By Danny Wyn Griffith
Considerable amounts of time and effort goes into following a football team. Weekends are swallowed, despite the game only lasting for 90mins. You also spend vast amounts of money supporting your beloved over the years, without taking any extra-curricular activities into account. You experience highs and lows, perhaps one more-so than the other dependant on where your loyalties lie. Furthermore, you go through life supporting a team, only to pass away with the men in power hardly ever noticing the time, money and energy you devoted to the cause.
Actually, all of this depends on who you class as the men in power. Do you believe these to be the Middle Eastern sheikhs, Russian oligarchs, American debt-loaders or numerous low-profile shareholders? They might hold the power at club level, but do they hold the power at fan level? Some owners might say they do, but deep down they’d reluctantly accept not. The ones that hold power over the fans are other fans. These might be battle-hardened individuals or someone that hasn’t missed a game in donkey’s years. They might not command respect, but they certainly deserve it. They’ve been there, seen it and done it – no matter what level your team plays at.
This leads me to being outside the Vicente Calderon in September for a La Liga match. Atleti were playing Sporting Gijon on a sweltering Saturday afternoon. Around an hour before kick-off, many had gathered outside a bar opposite the grand stadium. Chanting could be heard, smiles could be seen. Atleti had started the season in decent fashion, immediately picking themselves up from a second Champions League final defeat in three years to their cross-town rivals, Real Madrid.
Diego Simeone’s name echoed around the Madrid streets. That previous day he announced the 2016/17 season would be his last with the team, meaning Atleti would head into the new 70,000 Estadio la Peneita with a new manager. The news spelled disaster to an outsider like me, but the Atleti fans seemed proud to have had Diego Simeone lead their team since 2011.
It is no coincidence that Atleti have seen improved fortunes with El Cholo at the helm. He’s a true warrior and wears his heart on his sleeve in every meaning of the phrase. He’ll be remembered in the same breath as other Los Colchoneros managerial greats like Ricardo Zamora, Helenio Herrera and former Atleti player and four-time coach, Luis Aragonés. They are part of the Atleti history and so will Diego be.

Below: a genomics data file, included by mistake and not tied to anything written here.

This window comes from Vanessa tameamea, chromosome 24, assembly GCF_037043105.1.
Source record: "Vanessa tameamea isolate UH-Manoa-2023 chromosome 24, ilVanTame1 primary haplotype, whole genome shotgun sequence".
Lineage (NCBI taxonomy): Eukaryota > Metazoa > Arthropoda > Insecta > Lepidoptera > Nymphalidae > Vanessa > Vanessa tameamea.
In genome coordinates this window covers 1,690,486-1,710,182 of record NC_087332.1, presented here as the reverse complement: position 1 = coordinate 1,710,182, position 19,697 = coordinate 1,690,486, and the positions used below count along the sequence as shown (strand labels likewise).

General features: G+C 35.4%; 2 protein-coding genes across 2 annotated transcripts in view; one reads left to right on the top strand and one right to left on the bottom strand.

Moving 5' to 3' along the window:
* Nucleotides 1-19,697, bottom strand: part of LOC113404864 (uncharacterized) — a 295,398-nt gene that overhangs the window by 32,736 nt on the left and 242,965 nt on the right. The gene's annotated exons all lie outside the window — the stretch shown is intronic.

Nevertheless, a sudden spell of silence engulfed the previously joyful fans. Something wasn’t right. The street opened like the Red Sea being parted by Moses. Around 40 fans took centre-stage, standing still with flares lit above their heads. Tears were shedding down some of the faces. They began chanting but not like previously heard. This was actually a remembrance.
I normally despise the modern society element of taking your phone out to film everything a tad out of the ordinary, but that is exactly what I did. Despite the back-tingling atmosphere which struck each and every one in the surrounding area, this was actually a moment to behold in a rather sinister way. It showed what fan culture truly meant.
The flares eventually died out but the embracing continued. An emotional fan by the name of Alby approaches having seen me video what had just taken place. He asks if I could send it over to him, given the person was an Atleti ultra and one of his best friends who had died a fortnight earlier. He mentions that the crowd included the deceased’s girlfriend and sister.
He emphasises: “He was taken too early and this is how we celebrate his name.”
At times during the football season, you spend more of the week with your friends and fellow fans than you do at home with your family. Perhaps you go from watching your team at home on a Saturday, to seeing them play a midweek European fixture and play a domestic away the following weekend. You might not have handpicked the individuals you spend this vast amount of time with, but you share more highs and lows with them than any outsider could care to imagine. You look out for each and every one because you all believe in the same thing. Together you celebrate or anguish, sing and shout, laugh or cry.
The match played out a 5-0 victory for Atleti against an awe-struck Sporting Gijon side. This was an appropriate celebration of a lost life. From what my limited Spanish gathered, the deceased wasn’t mentioned once by the stadium operator. His family, friends and fellow fans wouldn’t have been bothered in the slightest though – they had just given him a better send off than anyone could hope for and his team had also delivered.
That day, an El Colchonero was remembered.
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